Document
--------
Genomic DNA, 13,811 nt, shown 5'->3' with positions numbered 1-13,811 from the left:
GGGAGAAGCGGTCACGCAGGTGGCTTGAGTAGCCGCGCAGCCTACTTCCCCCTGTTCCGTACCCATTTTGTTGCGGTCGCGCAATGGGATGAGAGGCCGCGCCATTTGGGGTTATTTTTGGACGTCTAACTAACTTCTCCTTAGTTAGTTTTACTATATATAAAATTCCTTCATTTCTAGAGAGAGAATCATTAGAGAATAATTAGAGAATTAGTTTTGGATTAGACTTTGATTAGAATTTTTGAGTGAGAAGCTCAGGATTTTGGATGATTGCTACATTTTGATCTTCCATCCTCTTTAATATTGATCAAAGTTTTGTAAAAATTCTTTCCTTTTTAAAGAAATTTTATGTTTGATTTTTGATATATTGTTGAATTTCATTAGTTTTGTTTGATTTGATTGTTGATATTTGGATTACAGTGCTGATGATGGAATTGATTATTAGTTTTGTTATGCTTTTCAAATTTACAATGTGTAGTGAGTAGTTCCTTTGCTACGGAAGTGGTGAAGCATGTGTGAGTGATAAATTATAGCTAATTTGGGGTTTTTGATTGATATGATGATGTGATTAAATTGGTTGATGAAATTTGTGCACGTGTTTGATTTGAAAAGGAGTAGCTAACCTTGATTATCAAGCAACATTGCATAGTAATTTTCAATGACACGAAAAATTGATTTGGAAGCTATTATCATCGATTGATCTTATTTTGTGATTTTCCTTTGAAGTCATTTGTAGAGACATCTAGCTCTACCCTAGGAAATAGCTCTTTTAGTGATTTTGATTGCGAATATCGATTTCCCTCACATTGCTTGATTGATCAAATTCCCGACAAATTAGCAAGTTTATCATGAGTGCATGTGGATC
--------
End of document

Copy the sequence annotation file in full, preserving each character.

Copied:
Genomic DNA, 13,811 nt, shown 5'->3' with positions numbered 1-13,811 from the left:
GGGAGAAGCGGTCACGCAGGTGGCTTGAGTAGCCGCGCAGCCTACTTCCCCCTGTTCCGTACCCATTTTGTTGCGGTCGCGCAATGGGATGAGAGGCCGCGCCATTTGGGGTTATTTTTGGACGTCTAACTAACTTCTCCTTAGTTAGTTTTACTATATATAAAATTCCTTCATTTCTAGAGAGAGAATCATTAGAGAATAATTAGAGAATTAGTTTTGGATTAGACTTTGATTAGAATTTTTGAGTGAGAAGCTCAGGATTTTGGATGATTGCTACATTTTGATCTTCCATCCTCTTTAATATTGATCAAAGTTTTGTAAAAATTCTTTCCTTTTTAAAGAAATTTTATGTTTGATTTTTGATATATTGTTGAATTTCATTAGTTTTGTTTGATTTGATTGTTGATATTTGGATTACAGTGCTGATGATGGAATTGATTATTAGTTTTGTTATGCTTTTCAAATTTACAATGTGTAGTGAGTAGTTCCTTTGCTACGGAAGTGGTGAAGCATGTGTGAGTGATAAATTATAGCTAATTTGGGGTTTTTGATTGATATGATGATGTGATTAAATTGGTTGATGAAATTTGTGCACGTGTTTGATTTGAAAAGGAGTAGCTAACCTTGATTATCAAGCAACATTGCATAGTAATTTTCAATGACACGAAAAATTGATTTGGAAGCTATTATCATCGATTGATCTTATTTTGTGATTTTCCTTTGAAGTCATTTGTAGAGACATCTAGCTCTACCCTAGGAAATAGCTCTTTTAGTGATTTTGATTGCGAATATCGATTTCCCTCACATTGCTTGATTGATCAAATTCCCGACAAATTAGCAAGTTTATCATGAGTGCATGTGGATC